CPA to CEO:
How David Calzi
plans to serve
and lead SVDP

David Calzi

St. Vincent de Paul has found a new CEO in David Calzi.

The current CEO, Ed Wnorowski, will retire in January after more than a decade of service. Calzi will succeed him Jan. 10.

Calzi, a parishioner of Holy Trinity Church, spent nearly four decades as a public accountant before his most recent role as director of industry partnerships for the University of Louisville. He’s also spent much of his professional career serving on boards for local companies and nonprofits, including the Catholic Education Foundation, Community Foundation of Louisville, Endeavor Louisville, Evolve 502, Greater Louisville Inc., Leadership Louisville, the Muhammad Ali Center and Bellarmine University’s board of trustees.

At U of L, Calzi’s job is to make connections. He’s focused much of his time “bringing industries to the university, helping them find talent, solve problems and grow through research and innovation,” according to a press release from St. Vincent de Paul. Calzi said he’s proud of the work he accomplished at U of L and looks forward to making connections in his new role, all in service of the community he calls home.

SVDP’s mission is to house, feed and support those in need with compassion and dignity. Its services include supportive housing programs, thrift stores, family support centers and free meals.

Board and selection committee member Jim Smith said he sees how Calzi’s personal purpose for living aligns with SVDP’s mission. In a letter submitted with his resume to be considered for the position, Calzi wrote: “My personal purpose has been and remains to be of constant service to others so they are enabled to see what is possible and achieve it.”

Calzi said during an interview at The Record offices last week, he has always sought ways he can help, enable and build community.

“We all have a purpose in life,” he said. “I want to be in service in a way that — and even in my professional life — that allows for, and I get involved in situations that I have the opportunity to help and enable others to see what could be possible. And then once you see what’s possible, actually
achieve it.”

Smith said Calzi is focused on youth and team building, two things that will benefit St. Vincent de Paul.

“We have a very good organization at SVDP,” he said. “Dave will not only be good for the present for SVDP, but he’s going to be extraordinary for the future. He’s going to build strength wherever he goes.”

Wnorowski, described by those who know him as a “jeans and denim shirt guy,” spent his tenure at SVDP with his boots on the ground, involved in all aspects of the work. Smith is confident that Calzi will do the same.

“He’ll know every brick, he’ll be part of it,” Smith said. “He’s not afraid to touch any part of this organization. If there’s a problem, he’s going to get with them and solve the problem.

“We hate to lose (Ed) but we love to have Dave follow in his footsteps.”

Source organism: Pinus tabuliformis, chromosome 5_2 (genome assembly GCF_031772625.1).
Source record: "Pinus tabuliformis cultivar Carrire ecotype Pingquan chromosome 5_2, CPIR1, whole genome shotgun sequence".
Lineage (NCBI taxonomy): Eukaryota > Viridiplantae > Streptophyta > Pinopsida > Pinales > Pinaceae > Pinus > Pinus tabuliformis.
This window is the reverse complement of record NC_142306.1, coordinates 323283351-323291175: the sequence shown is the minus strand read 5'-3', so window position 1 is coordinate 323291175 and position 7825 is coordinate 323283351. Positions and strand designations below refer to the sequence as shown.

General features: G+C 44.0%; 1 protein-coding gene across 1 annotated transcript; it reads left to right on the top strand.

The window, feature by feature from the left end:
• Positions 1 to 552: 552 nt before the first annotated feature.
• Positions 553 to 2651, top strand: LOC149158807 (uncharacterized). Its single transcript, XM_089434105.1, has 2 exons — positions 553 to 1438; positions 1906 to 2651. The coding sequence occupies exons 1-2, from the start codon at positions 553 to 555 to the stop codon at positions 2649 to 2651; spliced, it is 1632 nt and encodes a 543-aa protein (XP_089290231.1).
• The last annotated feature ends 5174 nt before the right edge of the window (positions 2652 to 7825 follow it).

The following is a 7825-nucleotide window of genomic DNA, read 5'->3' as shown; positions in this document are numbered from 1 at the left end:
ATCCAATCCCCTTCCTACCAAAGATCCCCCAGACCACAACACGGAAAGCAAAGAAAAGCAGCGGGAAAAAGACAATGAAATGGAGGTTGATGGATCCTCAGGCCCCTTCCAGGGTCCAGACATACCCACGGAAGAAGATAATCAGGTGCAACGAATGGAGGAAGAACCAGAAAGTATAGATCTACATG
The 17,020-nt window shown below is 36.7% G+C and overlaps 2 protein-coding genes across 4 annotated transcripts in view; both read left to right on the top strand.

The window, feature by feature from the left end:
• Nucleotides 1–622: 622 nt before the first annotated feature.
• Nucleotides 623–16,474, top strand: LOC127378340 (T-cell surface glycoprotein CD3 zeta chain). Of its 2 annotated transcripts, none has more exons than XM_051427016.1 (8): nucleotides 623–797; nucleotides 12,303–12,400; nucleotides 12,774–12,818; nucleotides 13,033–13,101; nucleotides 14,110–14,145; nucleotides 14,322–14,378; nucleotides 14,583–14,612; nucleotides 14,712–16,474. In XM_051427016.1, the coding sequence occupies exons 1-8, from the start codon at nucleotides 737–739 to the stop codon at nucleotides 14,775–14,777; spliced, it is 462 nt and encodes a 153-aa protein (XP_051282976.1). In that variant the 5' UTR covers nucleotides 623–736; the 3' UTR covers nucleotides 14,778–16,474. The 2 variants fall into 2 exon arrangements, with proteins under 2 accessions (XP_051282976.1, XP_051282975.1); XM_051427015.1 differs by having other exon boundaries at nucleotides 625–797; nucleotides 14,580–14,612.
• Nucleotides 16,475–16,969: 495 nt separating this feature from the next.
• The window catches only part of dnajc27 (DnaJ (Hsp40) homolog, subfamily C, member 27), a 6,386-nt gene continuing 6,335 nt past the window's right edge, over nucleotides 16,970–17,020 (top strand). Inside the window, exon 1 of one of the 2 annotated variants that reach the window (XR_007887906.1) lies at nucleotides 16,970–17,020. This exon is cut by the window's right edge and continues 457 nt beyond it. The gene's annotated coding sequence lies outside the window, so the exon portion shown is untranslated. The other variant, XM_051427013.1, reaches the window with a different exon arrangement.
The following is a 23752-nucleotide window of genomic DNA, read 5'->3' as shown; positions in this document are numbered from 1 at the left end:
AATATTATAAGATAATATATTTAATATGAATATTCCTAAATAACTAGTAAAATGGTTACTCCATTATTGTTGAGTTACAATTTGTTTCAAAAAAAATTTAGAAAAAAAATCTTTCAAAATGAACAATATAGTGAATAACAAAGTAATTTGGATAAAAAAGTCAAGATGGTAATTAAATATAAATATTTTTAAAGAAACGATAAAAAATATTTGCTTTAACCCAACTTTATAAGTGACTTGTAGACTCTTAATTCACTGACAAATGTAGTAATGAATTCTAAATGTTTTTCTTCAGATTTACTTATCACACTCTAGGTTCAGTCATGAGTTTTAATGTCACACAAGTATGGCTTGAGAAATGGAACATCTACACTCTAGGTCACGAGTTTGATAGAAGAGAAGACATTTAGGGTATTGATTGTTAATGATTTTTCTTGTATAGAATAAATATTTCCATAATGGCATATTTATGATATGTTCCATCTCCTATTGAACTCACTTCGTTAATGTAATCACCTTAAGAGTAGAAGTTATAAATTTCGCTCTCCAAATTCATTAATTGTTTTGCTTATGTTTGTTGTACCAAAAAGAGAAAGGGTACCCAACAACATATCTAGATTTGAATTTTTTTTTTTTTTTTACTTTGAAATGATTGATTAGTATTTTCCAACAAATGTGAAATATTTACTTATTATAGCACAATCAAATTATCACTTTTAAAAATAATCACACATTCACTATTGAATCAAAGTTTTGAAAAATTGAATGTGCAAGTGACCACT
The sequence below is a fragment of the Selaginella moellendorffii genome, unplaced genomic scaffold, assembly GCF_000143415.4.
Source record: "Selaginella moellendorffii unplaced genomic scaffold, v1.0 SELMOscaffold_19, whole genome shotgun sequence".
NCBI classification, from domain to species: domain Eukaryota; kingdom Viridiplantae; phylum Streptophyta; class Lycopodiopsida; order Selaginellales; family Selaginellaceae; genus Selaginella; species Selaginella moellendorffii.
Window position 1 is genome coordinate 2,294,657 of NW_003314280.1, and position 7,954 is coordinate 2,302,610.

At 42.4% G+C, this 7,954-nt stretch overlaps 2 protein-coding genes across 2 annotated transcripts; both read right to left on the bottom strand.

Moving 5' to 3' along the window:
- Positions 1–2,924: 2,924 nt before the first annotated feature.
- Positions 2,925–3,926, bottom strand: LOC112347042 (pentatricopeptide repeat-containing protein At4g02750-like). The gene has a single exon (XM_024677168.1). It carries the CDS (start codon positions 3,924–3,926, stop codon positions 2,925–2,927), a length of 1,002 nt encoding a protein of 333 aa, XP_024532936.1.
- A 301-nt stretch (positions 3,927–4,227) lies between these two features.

Calzi will spend time learning the ins and outs with Wnorowski before he retires in January.

“I’m trying to get a running start as much as I can,” Calzi said of the transition into his new role. “The responsibilities are very different than what I’ve had at U of L and then previous to that. But in some respects, there are many similarities because it’s going to be my job to connect — to connect the community into what we’re doing.”

He said homelessness and the needs that surround it have existed for a long time but that it’s been exacerbated in the past several decades. He’s looking forward to collaborating with other providers to help solve the issue.

“I don’t see competition; what I see is collaboration because there’s still need out there,” he said. “So we’re still not meeting all of the needs. Whether it’s with affordable housing, or the services, it’s obvious that we’re not. So to me, there’s enough work for everyone to do.”

He hopes to work closely with government, higher education providers and businesses to bridge gaps and provide necessary services to those in need.

“This community is a special community and I think we have opportunities here,” Calzi said. “Given the sense of community that Louisville does have, and the fact that we’re not L.A. or New York, we may be able to wrap our arms around this issue and make even bigger strides than maybe some other communities because of the nature of the community that we have.”

Calzi stressed the importance of the work SVDP does and the full breadth of services it offers.

“We have a wonderful organization here but they need support,” he said. “We need support. It’s a very humble organization that needs this community’s support.”

The opportunity to lead SVDP is more than a job for Calzi.

“I’m doing this out of a sense of service for the community and I’m honored and I really do see it as a reward,” he said. “I don’t see it as a job. I see it as a reward.”

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